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Following Jokic’s second ejection of the season, Malone demands composure from his young star

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Jokic was ejected for the second time this season in the loss to Washington

NBA: Washington Wizards at Denver Nuggets Isaiah J. Downing-USA TODAY Sports

This was not Nikola Jokic’s first ejection of the season. As the giant Serbian drew two quick technicals from referee James Capers with 3:47 left in the fourth quarter on Saturday night, he was escorted off the court, screaming at an official, for the second time in two weeks.

The score read 88-86, advantage Washington, at the time of the ejection. Denver would go on to lose 95-90 as they were forced to close without two starters.

Some might have expected Malone to go to bat for his superstar, as some coaches have in the past when their best players don’t seem to be on the favorable end of the whistle. But Malone didn’t mince his words in the postgame scrum.

“It does not matter,” head coach Michael Malone told the media, when asked what he saw on the play. “He cannot get tossed. I do not care what they do to him or how bad the refereeing is. Foul call or no foul call, it does not matter. He is too valuable to our team. This is the second time it has happened. He cannot get tossed.”

This isn’t the first, second, or third time that Malone has stood in front of the media and addressed questions regarding the composure of his young star. It’s been a problem for Nikola going back to last season, and in training camp, back in September, he expressed that keeping his cool in these situations was a goal he’d set for himself.

“Sometimes it’s really hard,” Jokic told the media, when asked to evaluate his composure since those comments. “The ball is in my hands a lot so there’s a lot of contact there. I know I’m not going to get every call, but the obvious ones at least.”

There was a stark juxtaposition between Malone and Jokic’s comments after the game. Malone was short, perturbed, and clear in where he felt the responsibility lied. Jokic was surprisingly candid, fairly upbeat, and still in disbelief over the no call.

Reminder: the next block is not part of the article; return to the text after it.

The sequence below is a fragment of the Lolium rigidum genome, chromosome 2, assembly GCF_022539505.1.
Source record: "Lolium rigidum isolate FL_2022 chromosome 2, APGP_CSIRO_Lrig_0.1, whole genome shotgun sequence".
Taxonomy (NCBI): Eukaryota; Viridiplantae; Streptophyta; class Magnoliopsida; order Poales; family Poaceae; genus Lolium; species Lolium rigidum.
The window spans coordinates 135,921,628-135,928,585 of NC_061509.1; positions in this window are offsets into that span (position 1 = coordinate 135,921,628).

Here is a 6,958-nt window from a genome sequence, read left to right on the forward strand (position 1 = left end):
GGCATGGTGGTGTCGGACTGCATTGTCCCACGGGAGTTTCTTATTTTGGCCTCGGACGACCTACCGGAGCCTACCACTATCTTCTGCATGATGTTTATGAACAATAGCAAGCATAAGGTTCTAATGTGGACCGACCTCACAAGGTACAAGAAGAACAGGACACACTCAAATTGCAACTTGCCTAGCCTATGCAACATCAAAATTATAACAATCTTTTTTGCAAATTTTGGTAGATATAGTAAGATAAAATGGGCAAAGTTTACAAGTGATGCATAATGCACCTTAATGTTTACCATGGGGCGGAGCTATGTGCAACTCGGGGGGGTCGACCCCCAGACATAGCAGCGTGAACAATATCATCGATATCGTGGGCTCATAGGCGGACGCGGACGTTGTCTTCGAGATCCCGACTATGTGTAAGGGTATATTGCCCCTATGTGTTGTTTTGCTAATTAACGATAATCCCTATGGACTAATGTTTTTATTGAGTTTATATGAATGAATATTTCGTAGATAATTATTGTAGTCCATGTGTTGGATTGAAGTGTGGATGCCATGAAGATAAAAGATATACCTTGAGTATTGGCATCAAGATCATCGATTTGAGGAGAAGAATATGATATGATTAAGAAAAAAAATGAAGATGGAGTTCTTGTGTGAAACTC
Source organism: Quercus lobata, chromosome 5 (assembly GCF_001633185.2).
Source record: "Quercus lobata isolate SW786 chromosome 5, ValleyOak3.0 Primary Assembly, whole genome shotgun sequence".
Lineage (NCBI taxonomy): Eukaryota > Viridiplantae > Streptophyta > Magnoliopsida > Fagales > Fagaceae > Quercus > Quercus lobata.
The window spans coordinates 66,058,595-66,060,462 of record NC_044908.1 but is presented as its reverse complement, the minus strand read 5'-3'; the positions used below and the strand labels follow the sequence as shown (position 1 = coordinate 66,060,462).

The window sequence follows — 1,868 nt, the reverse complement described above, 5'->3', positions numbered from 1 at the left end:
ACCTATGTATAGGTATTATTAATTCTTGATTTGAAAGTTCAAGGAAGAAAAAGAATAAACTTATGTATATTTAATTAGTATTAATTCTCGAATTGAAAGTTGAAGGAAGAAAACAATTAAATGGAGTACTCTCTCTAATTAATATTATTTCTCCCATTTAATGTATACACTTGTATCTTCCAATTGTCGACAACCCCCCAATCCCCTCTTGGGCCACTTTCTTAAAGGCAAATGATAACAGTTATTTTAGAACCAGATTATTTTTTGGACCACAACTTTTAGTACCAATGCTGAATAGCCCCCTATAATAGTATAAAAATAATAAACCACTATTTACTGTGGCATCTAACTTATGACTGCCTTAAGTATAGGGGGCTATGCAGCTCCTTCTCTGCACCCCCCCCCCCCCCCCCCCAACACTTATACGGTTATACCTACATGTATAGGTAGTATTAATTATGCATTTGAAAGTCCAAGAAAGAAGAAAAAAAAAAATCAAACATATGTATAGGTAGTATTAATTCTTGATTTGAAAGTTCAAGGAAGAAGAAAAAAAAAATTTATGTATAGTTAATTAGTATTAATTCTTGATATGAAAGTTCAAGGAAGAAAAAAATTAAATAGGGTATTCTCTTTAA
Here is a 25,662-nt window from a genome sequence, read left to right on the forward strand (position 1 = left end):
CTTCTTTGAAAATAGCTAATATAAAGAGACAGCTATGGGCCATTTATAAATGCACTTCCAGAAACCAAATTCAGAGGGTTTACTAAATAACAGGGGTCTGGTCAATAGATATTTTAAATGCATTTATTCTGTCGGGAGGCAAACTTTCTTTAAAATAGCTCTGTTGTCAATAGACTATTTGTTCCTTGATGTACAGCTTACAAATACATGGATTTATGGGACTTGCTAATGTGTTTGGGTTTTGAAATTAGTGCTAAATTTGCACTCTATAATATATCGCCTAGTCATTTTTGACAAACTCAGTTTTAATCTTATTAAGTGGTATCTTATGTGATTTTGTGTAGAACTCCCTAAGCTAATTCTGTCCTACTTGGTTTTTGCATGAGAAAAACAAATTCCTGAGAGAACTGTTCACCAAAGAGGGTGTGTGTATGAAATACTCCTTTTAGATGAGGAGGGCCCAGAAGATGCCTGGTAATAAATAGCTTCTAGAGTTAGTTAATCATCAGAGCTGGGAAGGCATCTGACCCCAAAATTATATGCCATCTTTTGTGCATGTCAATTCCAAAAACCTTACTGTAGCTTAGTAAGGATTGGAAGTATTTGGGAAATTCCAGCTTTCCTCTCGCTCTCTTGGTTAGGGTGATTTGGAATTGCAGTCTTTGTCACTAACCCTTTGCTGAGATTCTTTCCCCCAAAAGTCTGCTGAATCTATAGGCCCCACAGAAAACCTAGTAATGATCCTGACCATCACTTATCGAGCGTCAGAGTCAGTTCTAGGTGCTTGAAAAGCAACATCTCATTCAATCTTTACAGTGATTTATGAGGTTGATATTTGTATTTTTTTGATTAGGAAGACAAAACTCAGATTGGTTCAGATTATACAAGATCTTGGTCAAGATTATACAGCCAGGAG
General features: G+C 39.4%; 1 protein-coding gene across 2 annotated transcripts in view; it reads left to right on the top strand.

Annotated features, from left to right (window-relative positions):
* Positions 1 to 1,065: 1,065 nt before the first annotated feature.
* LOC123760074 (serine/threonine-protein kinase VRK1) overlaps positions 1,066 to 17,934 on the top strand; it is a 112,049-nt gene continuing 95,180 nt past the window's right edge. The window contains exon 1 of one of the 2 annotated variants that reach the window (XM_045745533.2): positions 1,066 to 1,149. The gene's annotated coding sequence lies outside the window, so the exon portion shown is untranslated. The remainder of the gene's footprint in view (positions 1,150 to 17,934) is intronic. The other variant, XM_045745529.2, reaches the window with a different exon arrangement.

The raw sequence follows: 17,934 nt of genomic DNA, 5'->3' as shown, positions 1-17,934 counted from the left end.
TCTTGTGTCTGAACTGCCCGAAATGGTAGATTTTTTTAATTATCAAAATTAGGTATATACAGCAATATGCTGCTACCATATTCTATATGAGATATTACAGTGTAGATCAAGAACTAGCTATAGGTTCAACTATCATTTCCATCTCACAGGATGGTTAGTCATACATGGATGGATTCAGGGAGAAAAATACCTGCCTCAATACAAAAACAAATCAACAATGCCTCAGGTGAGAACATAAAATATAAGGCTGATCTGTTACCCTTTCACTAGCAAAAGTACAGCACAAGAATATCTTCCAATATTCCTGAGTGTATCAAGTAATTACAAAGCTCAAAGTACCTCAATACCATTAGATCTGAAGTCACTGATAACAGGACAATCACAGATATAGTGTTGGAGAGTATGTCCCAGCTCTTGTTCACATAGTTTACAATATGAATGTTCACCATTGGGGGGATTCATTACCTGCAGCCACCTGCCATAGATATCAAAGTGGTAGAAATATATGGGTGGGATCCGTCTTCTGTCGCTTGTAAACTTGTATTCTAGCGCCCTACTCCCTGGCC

“I was fouled one hun—I mean, they’re going to see it on the two-minute review or whatever,” Jokic told reporters. “They’re going to see that it was a foul or whatever.

“I said, ‘James, he slapped me with two hands on my head’. I don’t know, did I swear or something? But he gave me technical. I said something back, he said ‘do you want another one?’ I said, ‘I don’t care’ and he gave me another one.”

Jokic may not care, but Malone does. And he’s made it clear that the onus is on Jokic to keep his composure moving forward. His teammates need him. He needs to know that.

The validity of the calls themselves notwithstanding, Jokic’s interactions with referees have been a talking point within the media and the fan base since he was handed the keys to the offense. He argues when he doesn’t get a call, he argues when he does. He yells if he thinks he was hacked, he yells if they think he did the hacking. Whether Jokic does, or does not receive the appropriate respect from the officials is a fair question. But the answer, frankly, is irrelevant.

It’s time for Jokic to change his approach. There’s little to gain by arguing with an official in-game. And as we learned on Saturday night, there’s plenty to lose. Like the game itself.

At 24-years-old, Jokic still has time to develop thicker skin. It’s possible that these tantrums are simply symptomatic of his youth. It’s possible that he outgrows them.

“Hopefully,” Malone responded when asked that is indeed the case. “Hopefully he learns from his mistakes.”

With that, Malone looked up, thanked the media, and walked off prematurely—saddled with the weight of the moment. Saddled with the pressure that his young star does not yet feel.